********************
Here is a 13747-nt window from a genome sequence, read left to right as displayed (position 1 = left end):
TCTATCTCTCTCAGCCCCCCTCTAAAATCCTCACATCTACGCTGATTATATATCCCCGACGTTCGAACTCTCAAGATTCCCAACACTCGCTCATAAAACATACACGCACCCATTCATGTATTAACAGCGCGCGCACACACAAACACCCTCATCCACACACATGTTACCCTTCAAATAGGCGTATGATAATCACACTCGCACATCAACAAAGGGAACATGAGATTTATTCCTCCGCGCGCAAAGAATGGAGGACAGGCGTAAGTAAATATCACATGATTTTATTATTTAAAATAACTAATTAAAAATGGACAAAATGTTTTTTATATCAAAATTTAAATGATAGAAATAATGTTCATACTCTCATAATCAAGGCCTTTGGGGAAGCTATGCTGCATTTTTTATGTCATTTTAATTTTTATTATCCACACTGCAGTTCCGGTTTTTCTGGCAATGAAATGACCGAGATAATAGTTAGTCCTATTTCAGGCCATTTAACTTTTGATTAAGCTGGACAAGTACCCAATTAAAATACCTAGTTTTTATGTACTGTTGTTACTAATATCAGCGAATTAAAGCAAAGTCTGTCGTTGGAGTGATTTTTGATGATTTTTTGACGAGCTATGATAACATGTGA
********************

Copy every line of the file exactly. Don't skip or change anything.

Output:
Here is a 13747-nt window from a genome sequence, read left to right as displayed (position 1 = left end):
TCTATCTCTCTCAGCCCCCCTCTAAAATCCTCACATCTACGCTGATTATATATCCCCGACGTTCGAACTCTCAAGATTCCCAACACTCGCTCATAAAACATACACGCACCCATTCATGTATTAACAGCGCGCGCACACACAAACACCCTCATCCACACACATGTTACCCTTCAAATAGGCGTATGATAATCACACTCGCACATCAACAAAGGGAACATGAGATTTATTCCTCCGCGCGCAAAGAATGGAGGACAGGCGTAAGTAAATATCACATGATTTTATTATTTAAAATAACTAATTAAAAATGGACAAAATGTTTTTTATATCAAAATTTAAATGATAGAAATAATGTTCATACTCTCATAATCAAGGCCTTTGGGGAAGCTATGCTGCATTTTTTATGTCATTTTAATTTTTATTATCCACACTGCAGTTCCGGTTTTTCTGGCAATGAAATGACCGAGATAATAGTTAGTCCTATTTCAGGCCATTTAACTTTTGATTAAGCTGGACAAGTACCCAATTAAAATACCTAGTTTTTATGTACTGTTGTTACTAATATCAGCGAATTAAAGCAAAGTCTGTCGTTGGAGTGATTTTTGATGATTTTTTGACGAGCTATGATAACATGTGA